What impact will Brexit have on employment law?

Although much UK employment law is derived from EU law, the UK's withdrawal from the EU is unlikely in itself to have an immediate impact on employment law. At the end of the Brexit transition period on 31 December 2020, existing EU law was converted into domestic UK law. Most EU Directives are already implemented in the UK by regulations or Acts of Parliament; for example, the EU equality Directives are implemented by the Equality Act 2010. It will be for Parliament to decide whether to retain, amend or repeal domestic legislation.

Commentators have identified the harmonisation of contracts after a TUPE transfer; the calculation of holiday pay; agency workers' rights; and the introduction of a cap on compensation in discrimination claims as examples of areas, currently governed by EU law, where changes could be made in the future by a Government looking to roll back employment regulation.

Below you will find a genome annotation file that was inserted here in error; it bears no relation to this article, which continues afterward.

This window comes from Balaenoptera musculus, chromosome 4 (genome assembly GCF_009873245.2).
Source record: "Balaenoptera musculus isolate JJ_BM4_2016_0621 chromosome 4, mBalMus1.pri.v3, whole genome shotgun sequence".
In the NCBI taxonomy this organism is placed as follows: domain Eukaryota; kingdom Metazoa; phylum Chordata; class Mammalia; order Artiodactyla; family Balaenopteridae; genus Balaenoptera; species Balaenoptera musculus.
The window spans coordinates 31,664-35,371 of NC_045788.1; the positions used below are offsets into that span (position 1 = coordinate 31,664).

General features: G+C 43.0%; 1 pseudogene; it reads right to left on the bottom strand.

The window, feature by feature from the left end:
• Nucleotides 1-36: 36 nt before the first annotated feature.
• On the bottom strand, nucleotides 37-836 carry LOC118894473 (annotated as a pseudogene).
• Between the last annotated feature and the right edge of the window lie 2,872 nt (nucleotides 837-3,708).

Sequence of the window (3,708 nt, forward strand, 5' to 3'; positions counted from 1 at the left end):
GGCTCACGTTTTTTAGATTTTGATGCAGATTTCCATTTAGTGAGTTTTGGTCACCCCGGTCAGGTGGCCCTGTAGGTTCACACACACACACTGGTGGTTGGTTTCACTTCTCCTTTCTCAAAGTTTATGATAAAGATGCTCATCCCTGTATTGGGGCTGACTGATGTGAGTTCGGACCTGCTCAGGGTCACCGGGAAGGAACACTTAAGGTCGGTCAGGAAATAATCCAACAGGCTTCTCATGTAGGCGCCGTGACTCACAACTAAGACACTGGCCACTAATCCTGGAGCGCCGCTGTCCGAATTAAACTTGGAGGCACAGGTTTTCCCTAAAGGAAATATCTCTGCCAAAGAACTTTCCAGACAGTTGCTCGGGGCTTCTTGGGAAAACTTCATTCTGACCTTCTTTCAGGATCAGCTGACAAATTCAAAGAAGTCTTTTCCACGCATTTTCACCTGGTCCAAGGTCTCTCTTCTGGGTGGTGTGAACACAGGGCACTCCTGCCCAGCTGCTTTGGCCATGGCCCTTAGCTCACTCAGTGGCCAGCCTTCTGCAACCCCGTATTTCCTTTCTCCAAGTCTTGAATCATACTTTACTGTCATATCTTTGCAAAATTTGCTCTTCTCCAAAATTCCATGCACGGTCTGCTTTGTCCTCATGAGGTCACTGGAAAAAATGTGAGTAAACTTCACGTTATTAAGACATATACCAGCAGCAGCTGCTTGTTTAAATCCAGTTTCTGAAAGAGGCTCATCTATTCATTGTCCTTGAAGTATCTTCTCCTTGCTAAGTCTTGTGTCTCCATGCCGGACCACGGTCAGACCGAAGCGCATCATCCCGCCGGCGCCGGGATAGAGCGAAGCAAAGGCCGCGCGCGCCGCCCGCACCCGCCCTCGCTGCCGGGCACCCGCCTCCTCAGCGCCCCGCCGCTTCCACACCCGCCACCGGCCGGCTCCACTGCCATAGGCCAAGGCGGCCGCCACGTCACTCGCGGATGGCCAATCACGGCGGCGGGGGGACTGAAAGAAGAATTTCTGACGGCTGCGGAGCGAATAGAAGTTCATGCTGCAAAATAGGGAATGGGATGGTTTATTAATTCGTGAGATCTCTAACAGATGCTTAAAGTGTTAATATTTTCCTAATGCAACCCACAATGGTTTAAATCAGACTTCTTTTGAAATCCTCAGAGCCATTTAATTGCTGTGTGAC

Many areas of domestic law that are derived from EU law have been heavily influenced by decisions of the European Court of Justice (ECJ), for example working time, TUPE and discrimination law. Under the European Union (Withdrawal) Act 2018, UK courts are not bound by decisions of the ECJ made after the end of the transition period on 31 December 2020. The UK Supreme Court, the Court of Appeal of England and Wales, the Court of Appeal of Northern Ireland and the Inner House of the Court of Session in Scotland will be bound by ECJ decisions made before the end of the transition period (retained ECJ case law) to the same extent as the Supreme Court is bound by its own case law. These courts can therefore depart from retained ECJ case law only in limited circumstances, where it appears "right to do so".